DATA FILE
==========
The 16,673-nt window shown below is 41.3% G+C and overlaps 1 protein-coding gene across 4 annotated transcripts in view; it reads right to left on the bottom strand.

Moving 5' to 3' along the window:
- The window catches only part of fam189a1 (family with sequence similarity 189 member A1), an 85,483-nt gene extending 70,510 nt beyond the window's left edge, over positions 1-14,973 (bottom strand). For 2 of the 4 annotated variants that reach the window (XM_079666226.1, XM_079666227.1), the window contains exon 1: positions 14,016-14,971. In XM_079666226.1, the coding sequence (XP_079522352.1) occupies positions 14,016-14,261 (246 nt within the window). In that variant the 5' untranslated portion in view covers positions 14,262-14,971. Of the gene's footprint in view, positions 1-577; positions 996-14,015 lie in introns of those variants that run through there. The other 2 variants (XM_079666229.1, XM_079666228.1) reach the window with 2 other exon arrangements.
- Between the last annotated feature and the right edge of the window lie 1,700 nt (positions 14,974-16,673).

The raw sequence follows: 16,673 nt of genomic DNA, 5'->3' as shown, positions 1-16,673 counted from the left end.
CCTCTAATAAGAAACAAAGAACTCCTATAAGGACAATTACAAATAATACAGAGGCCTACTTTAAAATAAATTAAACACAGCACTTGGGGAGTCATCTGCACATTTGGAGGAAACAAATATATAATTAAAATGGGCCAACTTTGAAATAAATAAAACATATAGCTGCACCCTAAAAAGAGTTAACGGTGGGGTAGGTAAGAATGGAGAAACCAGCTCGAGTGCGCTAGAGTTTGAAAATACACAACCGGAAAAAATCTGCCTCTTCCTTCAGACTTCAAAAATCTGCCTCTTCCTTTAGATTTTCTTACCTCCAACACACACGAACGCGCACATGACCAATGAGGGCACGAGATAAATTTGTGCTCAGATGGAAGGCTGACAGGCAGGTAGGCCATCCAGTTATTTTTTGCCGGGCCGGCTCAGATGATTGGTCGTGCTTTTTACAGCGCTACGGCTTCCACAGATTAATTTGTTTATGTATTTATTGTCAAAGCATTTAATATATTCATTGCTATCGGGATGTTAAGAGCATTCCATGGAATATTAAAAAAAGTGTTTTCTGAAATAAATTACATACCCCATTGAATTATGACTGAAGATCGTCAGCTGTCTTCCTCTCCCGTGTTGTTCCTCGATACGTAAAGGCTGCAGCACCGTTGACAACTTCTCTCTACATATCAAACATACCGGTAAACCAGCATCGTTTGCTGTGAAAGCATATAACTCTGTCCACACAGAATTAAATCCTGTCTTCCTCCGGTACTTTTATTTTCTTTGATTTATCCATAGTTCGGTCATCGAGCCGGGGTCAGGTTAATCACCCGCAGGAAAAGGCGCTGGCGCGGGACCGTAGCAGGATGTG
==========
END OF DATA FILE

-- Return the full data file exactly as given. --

The 16,673-nt window shown below is 41.3% G+C and overlaps 1 protein-coding gene across 4 annotated transcripts in view; it reads right to left on the bottom strand.

Moving 5' to 3' along the window:
- The window catches only part of fam189a1 (family with sequence similarity 189 member A1), an 85,483-nt gene extending 70,510 nt beyond the window's left edge, over positions 1-14,973 (bottom strand). For 2 of the 4 annotated variants that reach the window (XM_079666226.1, XM_079666227.1), the window contains exon 1: positions 14,016-14,971. In XM_079666226.1, the coding sequence (XP_079522352.1) occupies positions 14,016-14,261 (246 nt within the window). In that variant the 5' untranslated portion in view covers positions 14,262-14,971. Of the gene's footprint in view, positions 1-577; positions 996-14,015 lie in introns of those variants that run through there. The other 2 variants (XM_079666229.1, XM_079666228.1) reach the window with 2 other exon arrangements.
- Between the last annotated feature and the right edge of the window lie 1,700 nt (positions 14,974-16,673).

The raw sequence follows: 16,673 nt of genomic DNA, 5'->3' as shown, positions 1-16,673 counted from the left end.
CCTCTAATAAGAAACAAAGAACTCCTATAAGGACAATTACAAATAATACAGAGGCCTACTTTAAAATAAATTAAACACAGCACTTGGGGAGTCATCTGCACATTTGGAGGAAACAAATATATAATTAAAATGGGCCAACTTTGAAATAAATAAAACATATAGCTGCACCCTAAAAAGAGTTAACGGTGGGGTAGGTAAGAATGGAGAAACCAGCTCGAGTGCGCTAGAGTTTGAAAATACACAACCGGAAAAAATCTGCCTCTTCCTTCAGACTTCAAAAATCTGCCTCTTCCTTTAGATTTTCTTACCTCCAACACACACGAACGCGCACATGACCAATGAGGGCACGAGATAAATTTGTGCTCAGATGGAAGGCTGACAGGCAGGTAGGCCATCCAGTTATTTTTTGCCGGGCCGGCTCAGATGATTGGTCGTGCTTTTTACAGCGCTACGGCTTCCACAGATTAATTTGTTTATGTATTTATTGTCAAAGCATTTAATATATTCATTGCTATCGGGATGTTAAGAGCATTCCATGGAATATTAAAAAAAGTGTTTTCTGAAATAAATTACATACCCCATTGAATTATGACTGAAGATCGTCAGCTGTCTTCCTCTCCCGTGTTGTTCCTCGATACGTAAAGGCTGCAGCACCGTTGACAACTTCTCTCTACATATCAAACATACCGGTAAACCAGCATCGTTTGCTGTGAAAGCATATAACTCTGTCCACACAGAATTAAATCCTGTCTTCCTCCGGTACTTTTATTTTCTTTGATTTATCCATAGTTCGGTCATCGAGCCGGGGTCAGGTTAATCACCCGCAGGAAAAGGCGCTGGCGCGGGACCGTAGCAGGATGTG